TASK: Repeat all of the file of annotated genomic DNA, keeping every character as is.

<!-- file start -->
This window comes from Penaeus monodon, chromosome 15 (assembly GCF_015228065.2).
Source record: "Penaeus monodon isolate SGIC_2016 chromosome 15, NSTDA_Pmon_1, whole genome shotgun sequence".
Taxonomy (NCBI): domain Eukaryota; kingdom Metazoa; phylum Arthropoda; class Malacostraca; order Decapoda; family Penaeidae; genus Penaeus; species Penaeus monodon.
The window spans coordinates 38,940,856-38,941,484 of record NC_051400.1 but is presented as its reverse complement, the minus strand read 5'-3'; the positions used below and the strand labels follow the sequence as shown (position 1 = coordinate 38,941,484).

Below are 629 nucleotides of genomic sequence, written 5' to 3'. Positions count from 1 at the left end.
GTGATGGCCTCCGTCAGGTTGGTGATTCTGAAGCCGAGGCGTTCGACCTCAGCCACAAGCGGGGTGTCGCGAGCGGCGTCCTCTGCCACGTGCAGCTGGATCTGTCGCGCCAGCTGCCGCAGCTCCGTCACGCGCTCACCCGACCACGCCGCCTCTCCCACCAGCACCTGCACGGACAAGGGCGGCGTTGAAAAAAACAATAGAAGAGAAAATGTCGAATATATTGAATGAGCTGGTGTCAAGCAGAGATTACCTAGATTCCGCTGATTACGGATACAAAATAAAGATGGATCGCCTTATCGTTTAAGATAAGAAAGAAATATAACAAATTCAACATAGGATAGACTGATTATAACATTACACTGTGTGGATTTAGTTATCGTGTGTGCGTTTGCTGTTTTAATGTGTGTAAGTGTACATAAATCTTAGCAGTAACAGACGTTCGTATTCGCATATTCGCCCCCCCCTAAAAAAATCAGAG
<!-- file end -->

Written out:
This window comes from Penaeus monodon, chromosome 15 (assembly GCF_015228065.2).
Source record: "Penaeus monodon isolate SGIC_2016 chromosome 15, NSTDA_Pmon_1, whole genome shotgun sequence".
Taxonomy (NCBI): domain Eukaryota; kingdom Metazoa; phylum Arthropoda; class Malacostraca; order Decapoda; family Penaeidae; genus Penaeus; species Penaeus monodon.
The window spans coordinates 38,940,856-38,941,484 of record NC_051400.1 but is presented as its reverse complement, the minus strand read 5'-3'; the positions used below and the strand labels follow the sequence as shown (position 1 = coordinate 38,941,484).

Below are 629 nucleotides of genomic sequence, written 5' to 3'. Positions count from 1 at the left end.
GTGATGGCCTCCGTCAGGTTGGTGATTCTGAAGCCGAGGCGTTCGACCTCAGCCACAAGCGGGGTGTCGCGAGCGGCGTCCTCTGCCACGTGCAGCTGGATCTGTCGCGCCAGCTGCCGCAGCTCCGTCACGCGCTCACCCGACCACGCCGCCTCTCCCACCAGCACCTGCACGGACAAGGGCGGCGTTGAAAAAAACAATAGAAGAGAAAATGTCGAATATATTGAATGAGCTGGTGTCAAGCAGAGATTACCTAGATTCCGCTGATTACGGATACAAAATAAAGATGGATCGCCTTATCGTTTAAGATAAGAAAGAAATATAACAAATTCAACATAGGATAGACTGATTATAACATTACACTGTGTGGATTTAGTTATCGTGTGTGCGTTTGCTGTTTTAATGTGTGTAAGTGTACATAAATCTTAGCAGTAACAGACGTTCGTATTCGCATATTCGCCCCCCCCTAAAAAAATCAGAG